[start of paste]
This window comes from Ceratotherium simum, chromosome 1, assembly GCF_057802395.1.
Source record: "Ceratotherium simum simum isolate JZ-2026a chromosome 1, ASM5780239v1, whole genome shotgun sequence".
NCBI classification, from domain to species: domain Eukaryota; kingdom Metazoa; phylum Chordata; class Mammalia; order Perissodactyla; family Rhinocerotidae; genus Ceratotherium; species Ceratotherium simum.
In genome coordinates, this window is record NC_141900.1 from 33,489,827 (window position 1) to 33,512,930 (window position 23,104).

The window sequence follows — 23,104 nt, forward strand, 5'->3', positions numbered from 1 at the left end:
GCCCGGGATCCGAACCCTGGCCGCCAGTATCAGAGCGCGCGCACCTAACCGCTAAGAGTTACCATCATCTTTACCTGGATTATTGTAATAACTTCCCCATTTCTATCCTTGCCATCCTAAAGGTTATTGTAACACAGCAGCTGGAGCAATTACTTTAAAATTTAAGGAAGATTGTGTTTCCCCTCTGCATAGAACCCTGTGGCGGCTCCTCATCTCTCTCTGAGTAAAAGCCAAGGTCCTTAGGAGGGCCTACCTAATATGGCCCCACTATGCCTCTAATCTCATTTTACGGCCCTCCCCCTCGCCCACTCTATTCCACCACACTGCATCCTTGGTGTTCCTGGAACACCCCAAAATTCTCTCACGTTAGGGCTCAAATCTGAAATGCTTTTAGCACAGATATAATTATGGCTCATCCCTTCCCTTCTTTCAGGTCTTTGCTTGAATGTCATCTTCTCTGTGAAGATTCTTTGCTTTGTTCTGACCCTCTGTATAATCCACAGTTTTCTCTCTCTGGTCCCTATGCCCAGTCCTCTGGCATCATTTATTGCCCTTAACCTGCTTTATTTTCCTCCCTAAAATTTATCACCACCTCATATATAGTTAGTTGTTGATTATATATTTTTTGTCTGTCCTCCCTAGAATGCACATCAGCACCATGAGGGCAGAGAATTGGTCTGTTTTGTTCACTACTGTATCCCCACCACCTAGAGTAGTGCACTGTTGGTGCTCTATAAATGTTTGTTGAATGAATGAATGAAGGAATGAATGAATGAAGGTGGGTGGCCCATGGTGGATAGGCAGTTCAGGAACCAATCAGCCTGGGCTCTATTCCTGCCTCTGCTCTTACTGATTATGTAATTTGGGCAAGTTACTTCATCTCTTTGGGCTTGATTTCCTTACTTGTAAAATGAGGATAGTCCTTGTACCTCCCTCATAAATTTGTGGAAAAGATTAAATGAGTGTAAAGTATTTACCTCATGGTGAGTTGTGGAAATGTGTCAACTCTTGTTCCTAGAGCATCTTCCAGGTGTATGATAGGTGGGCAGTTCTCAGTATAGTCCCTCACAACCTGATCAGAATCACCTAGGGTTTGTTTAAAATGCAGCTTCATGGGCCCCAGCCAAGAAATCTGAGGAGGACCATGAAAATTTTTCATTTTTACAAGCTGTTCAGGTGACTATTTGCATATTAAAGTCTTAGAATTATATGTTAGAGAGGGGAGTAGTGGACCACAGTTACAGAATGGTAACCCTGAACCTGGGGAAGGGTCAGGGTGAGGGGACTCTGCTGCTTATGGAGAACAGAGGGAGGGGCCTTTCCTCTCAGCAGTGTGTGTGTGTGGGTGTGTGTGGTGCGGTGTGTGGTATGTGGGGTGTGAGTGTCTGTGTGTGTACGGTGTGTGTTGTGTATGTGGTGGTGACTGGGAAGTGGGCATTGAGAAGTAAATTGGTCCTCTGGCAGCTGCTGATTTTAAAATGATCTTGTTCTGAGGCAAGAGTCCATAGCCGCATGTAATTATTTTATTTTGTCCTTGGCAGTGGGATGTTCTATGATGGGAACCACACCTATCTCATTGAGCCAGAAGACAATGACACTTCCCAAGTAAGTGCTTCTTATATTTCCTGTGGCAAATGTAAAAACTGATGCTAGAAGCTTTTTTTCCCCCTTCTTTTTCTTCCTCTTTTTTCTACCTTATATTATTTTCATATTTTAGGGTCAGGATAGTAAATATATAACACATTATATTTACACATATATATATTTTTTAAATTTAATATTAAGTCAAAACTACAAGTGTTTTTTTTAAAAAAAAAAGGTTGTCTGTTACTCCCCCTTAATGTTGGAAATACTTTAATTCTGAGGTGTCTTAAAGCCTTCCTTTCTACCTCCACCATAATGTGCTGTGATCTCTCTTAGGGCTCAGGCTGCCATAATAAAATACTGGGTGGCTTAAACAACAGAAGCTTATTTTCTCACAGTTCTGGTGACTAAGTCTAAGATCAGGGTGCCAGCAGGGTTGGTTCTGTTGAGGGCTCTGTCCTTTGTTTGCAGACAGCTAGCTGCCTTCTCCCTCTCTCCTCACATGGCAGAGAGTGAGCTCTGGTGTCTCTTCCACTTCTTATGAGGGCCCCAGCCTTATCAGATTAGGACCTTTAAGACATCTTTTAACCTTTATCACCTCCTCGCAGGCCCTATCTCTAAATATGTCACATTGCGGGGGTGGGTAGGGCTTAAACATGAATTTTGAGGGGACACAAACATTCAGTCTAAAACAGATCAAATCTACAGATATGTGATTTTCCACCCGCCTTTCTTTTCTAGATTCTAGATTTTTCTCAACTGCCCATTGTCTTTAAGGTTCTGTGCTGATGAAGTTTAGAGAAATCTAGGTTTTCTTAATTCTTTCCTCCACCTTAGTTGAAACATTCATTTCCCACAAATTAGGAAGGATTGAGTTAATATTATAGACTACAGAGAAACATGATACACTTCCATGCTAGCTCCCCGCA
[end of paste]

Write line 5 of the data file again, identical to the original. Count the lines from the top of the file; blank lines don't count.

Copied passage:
The window sequence follows — 23,104 nt, forward strand, 5'->3', positions numbered from 1 at the left end: